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Record Investment In Fintech Is Nothing Exciting, It’s Expected

By Slava Solodkiy for Forbes

The past six months of 2016 were a record high for fintech investment. And for the first time ever, Asia has become the #1 market in terms of the amount invested.

However, this is trivial. Such headlines as, “Last month\quarter\six months were a record high for fintech investments,” are suitable only for media. From the market perspective, fintech (like any other new and fast growing industry) is growing at the exact rate it should be. But if it stops doubling every year and slows down its growth or starts to grow four times faster, then it’s worth writing about.

The market doubles every year. It is neither good nor bad – it is normal. In reality, it will sound like: “The mass of the moon is 81 times less than the mass of the Earth: the market experts are concerned”. Yes, it’s less, so what? At the moment, I would single out three much more important fintech issues, rather than “record volume of deals”.

The Biggest Fintech Funding Rounds So Far This Year

1. Scaling – As little as 30 companies worldwide show that they are able to quickly export their products and services to other countries. All this amid 50 unicorns and more than 5,000 fintech startups all around the world. The problem is not only in their desire and ability: most markets are lackingBaaS-platforms for scaling, and local regulatory policy does not allow to quickly and cheaply license independently. For Asia, the problem of scaling is “the dual challenge” – so many countries, and all of them so different.

(Illustration by Life.SREDA VC)

2. “Round B problem” – Both dry statistics and my personal experience evidence that medium-sized companies face the future funding problem. Such companies are already successful in one market and “burn” a lot of money, but in most cases, they are still loss-making. In Asia, there is no problem with seed capital, and there are many potential strategic investors or buyers; but with “round B” financing we can face the “bottleneck” effect.

3. The growth of companies through mergers and acquisitions is a third problem derived from the first two. At this stage, neither “cash exit” for founders of acquired services nor acquisition of a ready-made business is applicable. Here arises the need to merge through the exchange of shares. The startups and their founders are not always mentally prepared for such changes or do not see the whole picture. The final buyers and strategic investors do not want to engage in this and find it easier to hire a “wrapper”, which is reasonable. Any Asian “big guy” will tell you that he does not want to invest in local leaders – only in pan-Asian players. We can wait for their organic growth (for several years) or start to think about M&A (several Chinese companies already provided great examples of less arrogant development, look at Didi Chuxing’s case).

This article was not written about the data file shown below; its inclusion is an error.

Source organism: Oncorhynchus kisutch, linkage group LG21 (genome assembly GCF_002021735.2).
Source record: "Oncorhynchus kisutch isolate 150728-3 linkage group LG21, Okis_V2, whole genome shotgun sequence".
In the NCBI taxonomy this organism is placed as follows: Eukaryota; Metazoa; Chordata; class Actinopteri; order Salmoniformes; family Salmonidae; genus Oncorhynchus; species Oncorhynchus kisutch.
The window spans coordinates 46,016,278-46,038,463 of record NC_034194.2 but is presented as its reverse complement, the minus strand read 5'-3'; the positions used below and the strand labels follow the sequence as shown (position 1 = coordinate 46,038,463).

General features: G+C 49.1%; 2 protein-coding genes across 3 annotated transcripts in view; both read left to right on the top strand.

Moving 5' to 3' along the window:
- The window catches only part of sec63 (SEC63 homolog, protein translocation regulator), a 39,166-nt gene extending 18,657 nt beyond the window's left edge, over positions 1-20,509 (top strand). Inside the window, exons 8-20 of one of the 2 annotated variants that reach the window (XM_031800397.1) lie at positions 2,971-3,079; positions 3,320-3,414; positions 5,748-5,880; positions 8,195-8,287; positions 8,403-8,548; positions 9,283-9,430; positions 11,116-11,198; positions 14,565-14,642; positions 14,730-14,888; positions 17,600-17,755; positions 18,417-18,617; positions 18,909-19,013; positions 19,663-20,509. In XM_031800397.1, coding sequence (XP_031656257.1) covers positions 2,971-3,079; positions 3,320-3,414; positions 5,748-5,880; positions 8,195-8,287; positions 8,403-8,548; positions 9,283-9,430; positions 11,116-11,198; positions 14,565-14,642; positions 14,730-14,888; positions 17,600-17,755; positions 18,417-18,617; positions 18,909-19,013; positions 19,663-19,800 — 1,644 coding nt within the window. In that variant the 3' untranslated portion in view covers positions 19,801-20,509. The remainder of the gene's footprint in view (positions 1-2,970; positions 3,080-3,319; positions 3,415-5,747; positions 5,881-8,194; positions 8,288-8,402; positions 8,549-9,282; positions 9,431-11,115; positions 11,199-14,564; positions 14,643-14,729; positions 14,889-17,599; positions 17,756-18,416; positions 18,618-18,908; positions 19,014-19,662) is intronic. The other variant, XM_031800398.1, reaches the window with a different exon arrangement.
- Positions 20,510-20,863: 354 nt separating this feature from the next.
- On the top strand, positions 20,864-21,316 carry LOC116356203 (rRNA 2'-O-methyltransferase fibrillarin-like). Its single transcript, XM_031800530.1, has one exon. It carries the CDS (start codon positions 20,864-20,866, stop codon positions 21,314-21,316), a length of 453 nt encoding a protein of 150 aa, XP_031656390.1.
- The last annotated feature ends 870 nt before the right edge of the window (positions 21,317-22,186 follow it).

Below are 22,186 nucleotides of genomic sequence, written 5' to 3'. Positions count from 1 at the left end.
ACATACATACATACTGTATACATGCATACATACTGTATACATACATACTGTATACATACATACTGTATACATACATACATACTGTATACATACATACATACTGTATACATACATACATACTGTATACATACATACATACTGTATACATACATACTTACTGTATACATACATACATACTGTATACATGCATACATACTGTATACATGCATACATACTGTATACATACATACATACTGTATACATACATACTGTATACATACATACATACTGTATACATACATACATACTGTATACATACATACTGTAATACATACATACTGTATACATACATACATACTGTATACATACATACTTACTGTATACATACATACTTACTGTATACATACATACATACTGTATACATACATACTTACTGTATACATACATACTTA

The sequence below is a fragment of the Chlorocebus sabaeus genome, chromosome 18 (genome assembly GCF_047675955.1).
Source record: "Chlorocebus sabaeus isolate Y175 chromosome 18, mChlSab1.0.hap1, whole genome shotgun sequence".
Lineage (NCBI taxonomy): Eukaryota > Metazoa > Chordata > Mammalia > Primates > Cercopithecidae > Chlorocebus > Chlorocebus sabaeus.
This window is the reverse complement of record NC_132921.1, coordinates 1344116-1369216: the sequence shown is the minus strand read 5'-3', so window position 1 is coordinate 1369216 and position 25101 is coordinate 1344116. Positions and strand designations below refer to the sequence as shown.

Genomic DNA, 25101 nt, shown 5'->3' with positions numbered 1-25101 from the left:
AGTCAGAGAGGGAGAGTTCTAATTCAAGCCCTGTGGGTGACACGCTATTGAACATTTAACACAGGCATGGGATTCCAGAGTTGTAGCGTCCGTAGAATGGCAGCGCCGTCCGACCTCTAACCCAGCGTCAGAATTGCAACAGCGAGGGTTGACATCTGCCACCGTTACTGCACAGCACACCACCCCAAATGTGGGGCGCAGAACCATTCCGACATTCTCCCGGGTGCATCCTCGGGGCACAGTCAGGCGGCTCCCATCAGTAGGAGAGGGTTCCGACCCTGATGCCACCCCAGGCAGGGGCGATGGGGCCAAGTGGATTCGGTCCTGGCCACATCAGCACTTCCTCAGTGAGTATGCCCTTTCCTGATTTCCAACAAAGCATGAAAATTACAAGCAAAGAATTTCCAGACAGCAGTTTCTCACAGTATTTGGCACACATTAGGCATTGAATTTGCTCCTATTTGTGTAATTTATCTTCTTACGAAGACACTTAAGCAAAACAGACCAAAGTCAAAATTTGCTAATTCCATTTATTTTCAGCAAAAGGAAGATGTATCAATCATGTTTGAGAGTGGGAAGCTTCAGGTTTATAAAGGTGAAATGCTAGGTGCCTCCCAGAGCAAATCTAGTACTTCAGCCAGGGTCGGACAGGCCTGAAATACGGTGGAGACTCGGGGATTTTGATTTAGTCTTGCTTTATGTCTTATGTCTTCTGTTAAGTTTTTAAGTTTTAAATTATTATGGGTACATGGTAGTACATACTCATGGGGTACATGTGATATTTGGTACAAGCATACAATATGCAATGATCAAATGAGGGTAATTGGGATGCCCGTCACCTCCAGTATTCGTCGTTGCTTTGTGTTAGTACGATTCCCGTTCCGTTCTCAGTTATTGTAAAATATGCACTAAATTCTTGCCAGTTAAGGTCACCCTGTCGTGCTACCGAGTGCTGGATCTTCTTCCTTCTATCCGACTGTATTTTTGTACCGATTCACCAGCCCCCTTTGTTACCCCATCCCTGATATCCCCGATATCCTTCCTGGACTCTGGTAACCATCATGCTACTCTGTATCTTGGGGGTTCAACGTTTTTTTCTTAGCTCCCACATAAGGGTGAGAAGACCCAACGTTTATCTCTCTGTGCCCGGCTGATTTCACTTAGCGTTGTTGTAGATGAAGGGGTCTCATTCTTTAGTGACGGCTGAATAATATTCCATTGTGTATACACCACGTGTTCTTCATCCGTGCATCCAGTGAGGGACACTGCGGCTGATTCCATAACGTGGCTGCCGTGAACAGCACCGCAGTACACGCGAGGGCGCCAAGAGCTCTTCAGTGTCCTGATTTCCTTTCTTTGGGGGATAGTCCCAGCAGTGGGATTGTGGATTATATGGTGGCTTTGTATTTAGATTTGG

However, to be honest, most of these investments account for China – and this is the challenge for Japan, South Korea, and Singapore, which are trying to promote themselves as fintech hubs. Also, we still haven’t seen any successful Asian fintech startup that are successful in scaling (even giants like AliPay, Samsung Pay, Kakao Wallet and others are losing this part of the competition).

(Illustration from Money Of the Future fintech report)

It is a “moment of truth” for all new potential fintech hubs. Many countries have joined the rush for fintech development this year, including in Europe (France, Switzerland, Austria, Sweden, Denmark), Asia (Singapore, Hong Kong, South Korea, Japan, India and Taiwan), Australia and Canada. The only question is: where are the hundreds of transactions and dozens of exits? I don’t mean articles, hackathons, awards, sandboxes and accelerators here, I mean real business – where is it?

In fact, the explosive growth in Asia accounts for only a few of China’s giants, take them away and there is no growth in Asia. It is impossible to build fintech in a single country, as all entrepreneurs may live any place, they move around easily and intend to build international businesses, rather than local ones. This year will show a new renaissance wave of real deals in fintech in Asia, after addressing some of these issues I’ve raised.

(Illustration by Life.SREDA VC)

Vladislav Solodkiy is managing partner at Life.SREDA, Singaporean-based fintech VC, and the author of “Money of the Future” semi-annual fintech-report.

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